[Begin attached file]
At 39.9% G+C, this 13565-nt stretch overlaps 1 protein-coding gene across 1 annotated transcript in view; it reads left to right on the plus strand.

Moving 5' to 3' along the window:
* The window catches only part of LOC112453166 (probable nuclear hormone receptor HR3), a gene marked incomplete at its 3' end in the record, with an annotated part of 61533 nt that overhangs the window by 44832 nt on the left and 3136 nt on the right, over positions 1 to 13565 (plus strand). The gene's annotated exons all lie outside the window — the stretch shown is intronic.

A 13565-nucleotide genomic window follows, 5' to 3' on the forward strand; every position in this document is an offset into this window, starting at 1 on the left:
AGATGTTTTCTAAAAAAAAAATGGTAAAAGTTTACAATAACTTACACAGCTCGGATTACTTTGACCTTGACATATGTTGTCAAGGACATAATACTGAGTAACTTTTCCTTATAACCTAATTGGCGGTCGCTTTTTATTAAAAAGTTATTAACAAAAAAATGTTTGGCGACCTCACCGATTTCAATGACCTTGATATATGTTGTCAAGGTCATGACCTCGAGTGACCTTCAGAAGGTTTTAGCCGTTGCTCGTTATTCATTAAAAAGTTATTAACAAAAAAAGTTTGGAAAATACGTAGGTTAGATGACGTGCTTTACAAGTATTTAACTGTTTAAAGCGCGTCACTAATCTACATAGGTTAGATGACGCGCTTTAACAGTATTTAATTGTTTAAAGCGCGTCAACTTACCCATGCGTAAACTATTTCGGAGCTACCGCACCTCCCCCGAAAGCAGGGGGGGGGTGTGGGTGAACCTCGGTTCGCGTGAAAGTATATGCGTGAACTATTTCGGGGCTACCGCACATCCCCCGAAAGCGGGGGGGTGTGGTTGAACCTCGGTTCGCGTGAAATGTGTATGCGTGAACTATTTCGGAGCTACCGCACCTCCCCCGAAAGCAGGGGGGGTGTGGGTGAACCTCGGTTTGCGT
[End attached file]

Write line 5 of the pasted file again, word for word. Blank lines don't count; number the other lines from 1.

AGATGTTTTCTAAAAAAAAAATGGTAAAAGTTTACAATAACTTACACAGCTCGGATTACTTTGACCTTGACATATGTTGTCAAGGACATAATACTGAGTAACTTTTCCTTATAACCTAATTGGCGGTCGCTTTTTATTAAAAAGTTATTAACAAAAAAATGTTTGGCGACCTCACCGATTTCAATGACCTTGATATATGTTGTCAAGGTCATGACCTCGAGTGACCTTCAGAAGGTTTTAGCCGTTGCTCGTTATTCATTAAAAAGTTATTAACAAAAAAAGTTTGGAAAATACGTAGGTTAGATGACGTGCTTTACAAGTATTTAACTGTTTAAAGCGCGTCACTAATCTACATAGGTTAGATGACGCGCTTTAACAGTATTTAATTGTTTAAAGCGCGTCAACTTACCCATGCGTAAACTATTTCGGAGCTACCGCACCTCCCCCGAAAGCAGGGGGGGGGTGTGGGTGAACCTCGGTTCGCGTGAAAGTATATGCGTGAACTATTTCGGGGCTACCGCACATCCCCCGAAAGCGGGGGGGTGTGGTTGAACCTCGGTTCGCGTGAAATGTGTATGCGTGAACTATTTCGGAGCTACCGCACCTCCCCCGAAAGCAGGGGGGGTGTGGGTGAACCTCGGTTTGCGT